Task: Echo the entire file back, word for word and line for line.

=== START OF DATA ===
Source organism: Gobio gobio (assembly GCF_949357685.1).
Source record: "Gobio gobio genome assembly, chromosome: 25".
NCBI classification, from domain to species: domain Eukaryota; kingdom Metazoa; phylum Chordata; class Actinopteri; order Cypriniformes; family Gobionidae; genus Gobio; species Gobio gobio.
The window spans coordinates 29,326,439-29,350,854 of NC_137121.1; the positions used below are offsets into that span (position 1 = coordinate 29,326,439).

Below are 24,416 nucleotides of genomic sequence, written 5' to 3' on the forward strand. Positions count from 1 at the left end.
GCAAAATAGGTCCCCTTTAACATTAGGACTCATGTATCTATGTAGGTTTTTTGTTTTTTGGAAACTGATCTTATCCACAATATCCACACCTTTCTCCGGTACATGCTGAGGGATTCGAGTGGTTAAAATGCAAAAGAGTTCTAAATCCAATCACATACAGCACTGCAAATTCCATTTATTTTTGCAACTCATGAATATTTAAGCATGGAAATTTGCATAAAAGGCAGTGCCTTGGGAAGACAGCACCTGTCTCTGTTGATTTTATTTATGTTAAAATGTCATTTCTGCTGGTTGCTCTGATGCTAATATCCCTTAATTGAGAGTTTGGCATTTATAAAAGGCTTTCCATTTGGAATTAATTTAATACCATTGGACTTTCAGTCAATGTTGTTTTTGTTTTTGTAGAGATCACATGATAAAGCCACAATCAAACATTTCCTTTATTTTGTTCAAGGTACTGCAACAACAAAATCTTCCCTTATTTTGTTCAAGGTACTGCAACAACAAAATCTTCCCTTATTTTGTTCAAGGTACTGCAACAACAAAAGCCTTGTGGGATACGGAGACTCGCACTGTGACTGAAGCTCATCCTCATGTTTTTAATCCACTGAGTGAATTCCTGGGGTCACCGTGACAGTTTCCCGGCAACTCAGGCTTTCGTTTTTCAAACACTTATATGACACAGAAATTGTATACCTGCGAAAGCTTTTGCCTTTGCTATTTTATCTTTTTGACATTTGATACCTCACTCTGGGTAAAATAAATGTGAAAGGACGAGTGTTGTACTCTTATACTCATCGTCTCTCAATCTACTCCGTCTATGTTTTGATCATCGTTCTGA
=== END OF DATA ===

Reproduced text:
Source organism: Gobio gobio (assembly GCF_949357685.1).
Source record: "Gobio gobio genome assembly, chromosome: 25".
NCBI classification, from domain to species: domain Eukaryota; kingdom Metazoa; phylum Chordata; class Actinopteri; order Cypriniformes; family Gobionidae; genus Gobio; species Gobio gobio.
The window spans coordinates 29,326,439-29,350,854 of NC_137121.1; the positions used below are offsets into that span (position 1 = coordinate 29,326,439).

Below are 24,416 nucleotides of genomic sequence, written 5' to 3' on the forward strand. Positions count from 1 at the left end.
GCAAAATAGGTCCCCTTTAACATTAGGACTCATGTATCTATGTAGGTTTTTTGTTTTTTGGAAACTGATCTTATCCACAATATCCACACCTTTCTCCGGTACATGCTGAGGGATTCGAGTGGTTAAAATGCAAAAGAGTTCTAAATCCAATCACATACAGCACTGCAAATTCCATTTATTTTTGCAACTCATGAATATTTAAGCATGGAAATTTGCATAAAAGGCAGTGCCTTGGGAAGACAGCACCTGTCTCTGTTGATTTTATTTATGTTAAAATGTCATTTCTGCTGGTTGCTCTGATGCTAATATCCCTTAATTGAGAGTTTGGCATTTATAAAAGGCTTTCCATTTGGAATTAATTTAATACCATTGGACTTTCAGTCAATGTTGTTTTTGTTTTTGTAGAGATCACATGATAAAGCCACAATCAAACATTTCCTTTATTTTGTTCAAGGTACTGCAACAACAAAATCTTCCCTTATTTTGTTCAAGGTACTGCAACAACAAAATCTTCCCTTATTTTGTTCAAGGTACTGCAACAACAAAAGCCTTGTGGGATACGGAGACTCGCACTGTGACTGAAGCTCATCCTCATGTTTTTAATCCACTGAGTGAATTCCTGGGGTCACCGTGACAGTTTCCCGGCAACTCAGGCTTTCGTTTTTCAAACACTTATATGACACAGAAATTGTATACCTGCGAAAGCTTTTGCCTTTGCTATTTTATCTTTTTGACATTTGATACCTCACTCTGGGTAAAATAAATGTGAAAGGACGAGTGTTGTACTCTTATACTCATCGTCTCTCAATCTACTCCGTCTATGTTTTGATCATCGTTCTGA